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Spermatogenesis is the process in whichspermatozoa are produced fromspermatogonial stem cells by way of mitosisand meiosis. The initial cells in this pathway are called spermatogonia, which yield primaryspermatocytes by mitosis. The primary spermatocyte divides meiotically (Meiosis I) into two secondary spermatocytes; each secondary spermatocyte divides into twospermatids by Meiosis II. These develop into mature spermatozoa, also known as spermcells. Thus, the primary spermatocyte gives rise to two cells, the secondary spermatocytes, and the two secondary spermatocytes by their subdivision produce four spermatozoa.
Spermatozoa are the mature male gametes in many sexually reproducing organisms. Thus, spermatogenesis is the male version ofgametogenesis, of which the female equivalent is oogenesis. In mammals it occurs in the seminiferous tubules of the male testes in a stepwise fashion. Spermatogenesis is highly dependent upon optimal conditions for the process to occur correctly, and is essential for sexual reproduction. DNA methylation and histone modification have been implicated in the regulation of this process. It starts atpuberty and usually continues uninterrupted until death, although a slight decrease can be discerned in the quantity of produced sperm with increase in age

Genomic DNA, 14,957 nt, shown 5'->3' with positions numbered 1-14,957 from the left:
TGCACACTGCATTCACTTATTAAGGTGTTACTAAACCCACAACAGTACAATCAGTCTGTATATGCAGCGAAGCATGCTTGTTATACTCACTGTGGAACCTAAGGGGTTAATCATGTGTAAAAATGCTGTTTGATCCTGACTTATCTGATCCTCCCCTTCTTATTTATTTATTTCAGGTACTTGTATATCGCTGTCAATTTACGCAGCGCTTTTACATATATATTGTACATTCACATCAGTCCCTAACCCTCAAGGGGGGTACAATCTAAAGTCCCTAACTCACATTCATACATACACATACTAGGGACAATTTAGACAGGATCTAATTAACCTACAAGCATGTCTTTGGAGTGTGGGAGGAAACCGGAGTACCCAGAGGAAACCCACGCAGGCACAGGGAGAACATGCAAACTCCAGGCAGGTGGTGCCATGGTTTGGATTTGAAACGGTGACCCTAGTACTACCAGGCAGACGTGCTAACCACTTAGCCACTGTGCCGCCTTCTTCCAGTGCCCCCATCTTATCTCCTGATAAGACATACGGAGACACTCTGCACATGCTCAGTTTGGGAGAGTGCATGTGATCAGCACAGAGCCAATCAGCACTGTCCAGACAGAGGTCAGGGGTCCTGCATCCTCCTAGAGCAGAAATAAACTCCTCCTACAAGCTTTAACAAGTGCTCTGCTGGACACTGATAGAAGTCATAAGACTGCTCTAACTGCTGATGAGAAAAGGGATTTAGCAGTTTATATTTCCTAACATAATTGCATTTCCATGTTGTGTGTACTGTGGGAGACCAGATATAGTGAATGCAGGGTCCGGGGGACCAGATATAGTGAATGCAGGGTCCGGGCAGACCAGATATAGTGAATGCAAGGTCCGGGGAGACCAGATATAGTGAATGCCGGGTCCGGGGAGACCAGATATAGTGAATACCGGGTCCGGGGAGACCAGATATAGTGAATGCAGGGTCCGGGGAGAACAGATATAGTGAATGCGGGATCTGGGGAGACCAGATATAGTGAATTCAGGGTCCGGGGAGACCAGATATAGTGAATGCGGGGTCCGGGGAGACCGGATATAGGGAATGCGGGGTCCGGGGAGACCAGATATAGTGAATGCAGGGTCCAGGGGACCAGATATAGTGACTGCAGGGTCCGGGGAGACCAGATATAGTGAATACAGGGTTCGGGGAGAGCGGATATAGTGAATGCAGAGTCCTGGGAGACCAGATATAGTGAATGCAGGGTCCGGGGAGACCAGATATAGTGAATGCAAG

The entire process of spermatogenesis can be broken up into several distinct stages, each corresponding to a particular type of cell in human. In the following table, ploidy, copy number and chromosome/chromatid counts are for one cell, generally prior to DNA synthesis and division (in G1 if applicable). The primary spermatocyte is arrested after DNA synthesis and prior to division.
Spermatocytogenesis is the male form ofgametocytogenesis and results in the formation of spermatocytes possessing half the normal complement of genetic material. In spermatocytogenesis, a diploidspermatogonium, which resides in the basal compartment of the seminiferous tubules, divides mitotically, producing two diploid intermediate cells called primary spermatocytes. Each primary spermatocyte then moves into the adluminal compartmentof the seminiferous tubules and duplicates its DNA and subsequently undergoes meiosis I to produce two haploid secondary spermatocytes, which will later divide once more into haploid spermatids. This division implicates sources of genetic variation, such as random inclusion of either parental chromosomes, and chromosomal crossover, to increase the genetic variability of the gamete.
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